Pledge to support vulnerable despite budget strains
Services for older people and children in Dudley will continue to be a priority despite an overspend of more than £12million putting an “unprecedented strain” on budgets.
Dudley Council spends £110.7million on adult social care and a further £82million on children’s services every year.
But, as also seen nationally in councils up and down the country, costs to provide the services are spiralling with the rising costs of providing care and the increase in the number of people accessing services. Children’s services has also seen an above inflation rise in costs of providing care placements for children.
It means that the adult social care budget is set to be overspent by £7.7million with a further £4.7million overspend on children’s services.
But today, council bosses vowed to put older people and children “first in the queue” when setting a budget early next year.
Councillor Matt Rogers, cabinet member for adult social care, said:
There is no doubt that it is getting more expensive to provide services for older people and there are more people coming into the system. This is causing an unprecedented strain on budgets, but we are working harder than ever before to make sure we continue to get help to the people who need it most.
We have this year launched the Dudley STAR service to ensure people coming out of hospital receive the support they need to remain independent and well and this will help alleviate pressure on NHS services. We will continue to deliver our award-winning services such as the Telecare Service and Dementia Gateways to provide support for people before the need for more formal care.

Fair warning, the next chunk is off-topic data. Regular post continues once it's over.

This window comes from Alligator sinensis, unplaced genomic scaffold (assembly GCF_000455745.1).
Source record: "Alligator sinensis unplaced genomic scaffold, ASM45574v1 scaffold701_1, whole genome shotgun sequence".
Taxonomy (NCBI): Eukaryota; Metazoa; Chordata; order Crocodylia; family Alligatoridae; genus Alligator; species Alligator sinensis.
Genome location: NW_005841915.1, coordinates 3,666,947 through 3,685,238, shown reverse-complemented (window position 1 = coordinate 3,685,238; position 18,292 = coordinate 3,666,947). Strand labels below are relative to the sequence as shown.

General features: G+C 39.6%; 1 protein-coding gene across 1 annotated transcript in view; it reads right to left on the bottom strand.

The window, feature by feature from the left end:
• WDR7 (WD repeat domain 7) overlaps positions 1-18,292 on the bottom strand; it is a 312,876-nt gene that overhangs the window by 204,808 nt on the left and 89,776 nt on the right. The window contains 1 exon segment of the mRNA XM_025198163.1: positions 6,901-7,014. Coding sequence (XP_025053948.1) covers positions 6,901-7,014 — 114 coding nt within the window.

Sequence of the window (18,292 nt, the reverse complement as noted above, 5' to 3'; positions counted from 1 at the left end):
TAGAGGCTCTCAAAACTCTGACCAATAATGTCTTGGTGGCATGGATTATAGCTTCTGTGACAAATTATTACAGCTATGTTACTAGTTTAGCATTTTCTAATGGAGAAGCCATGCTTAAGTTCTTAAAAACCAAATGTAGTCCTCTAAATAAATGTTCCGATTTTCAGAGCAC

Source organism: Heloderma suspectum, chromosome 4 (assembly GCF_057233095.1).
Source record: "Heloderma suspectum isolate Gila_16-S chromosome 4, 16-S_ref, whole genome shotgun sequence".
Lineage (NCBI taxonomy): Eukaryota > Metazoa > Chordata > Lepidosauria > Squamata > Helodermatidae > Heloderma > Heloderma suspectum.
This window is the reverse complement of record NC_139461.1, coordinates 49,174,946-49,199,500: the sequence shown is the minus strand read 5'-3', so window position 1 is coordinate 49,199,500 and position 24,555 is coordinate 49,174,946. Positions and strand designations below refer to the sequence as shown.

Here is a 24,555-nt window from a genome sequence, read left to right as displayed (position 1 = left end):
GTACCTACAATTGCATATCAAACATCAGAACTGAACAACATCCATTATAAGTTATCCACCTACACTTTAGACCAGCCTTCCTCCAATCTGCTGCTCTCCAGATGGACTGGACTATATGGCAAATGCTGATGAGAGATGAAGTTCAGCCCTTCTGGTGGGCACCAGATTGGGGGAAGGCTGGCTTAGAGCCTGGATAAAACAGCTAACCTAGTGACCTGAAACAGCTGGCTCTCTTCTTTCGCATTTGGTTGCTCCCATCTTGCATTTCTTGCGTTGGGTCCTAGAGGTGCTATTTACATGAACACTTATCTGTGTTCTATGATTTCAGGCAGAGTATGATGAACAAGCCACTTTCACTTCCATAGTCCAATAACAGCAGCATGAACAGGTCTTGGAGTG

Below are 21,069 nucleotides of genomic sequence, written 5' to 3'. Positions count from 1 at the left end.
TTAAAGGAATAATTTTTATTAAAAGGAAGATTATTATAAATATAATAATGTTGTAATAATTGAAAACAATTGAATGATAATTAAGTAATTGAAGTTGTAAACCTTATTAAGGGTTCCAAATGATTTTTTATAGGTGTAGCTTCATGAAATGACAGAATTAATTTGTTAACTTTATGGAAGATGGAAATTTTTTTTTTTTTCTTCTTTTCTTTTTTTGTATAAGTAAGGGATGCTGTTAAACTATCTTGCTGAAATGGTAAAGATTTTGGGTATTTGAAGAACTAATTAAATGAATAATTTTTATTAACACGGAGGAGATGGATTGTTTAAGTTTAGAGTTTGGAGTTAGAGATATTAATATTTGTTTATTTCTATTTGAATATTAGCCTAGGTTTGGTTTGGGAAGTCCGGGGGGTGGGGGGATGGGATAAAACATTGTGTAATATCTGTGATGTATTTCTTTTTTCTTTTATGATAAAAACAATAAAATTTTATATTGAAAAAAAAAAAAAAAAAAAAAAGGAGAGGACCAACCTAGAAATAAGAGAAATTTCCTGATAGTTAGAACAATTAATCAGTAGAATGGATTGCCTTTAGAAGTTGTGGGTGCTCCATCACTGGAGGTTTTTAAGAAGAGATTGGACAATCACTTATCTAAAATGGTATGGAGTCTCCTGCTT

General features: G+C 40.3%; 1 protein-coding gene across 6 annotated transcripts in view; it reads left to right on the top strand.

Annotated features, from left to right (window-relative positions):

Many people working in social care will benefit from the increases in the National Minimum Wage and it is essential this is fully funded by government to help the Council support the care sector.
Councillor Ruth Buttery, cabinet member for children’s services, added:
Following budget last year, children’s services were given an additional £1.8million which has meant that we have implemented the family safeguarding model, and along with over £3million investment from the government, we have turned our family centres into family hubs.
This has meant that we can support families more holistically and do more work around early intervention and prevention and help to support families avoid crisis situations.
It is our statutory duty to ensure that our vulnerable residents are our priority.
The council will be outlining its budget proposals in January next year. It will detail financial pressure points and how services will be funded.
A report will go to the council’s cabinet on January 11.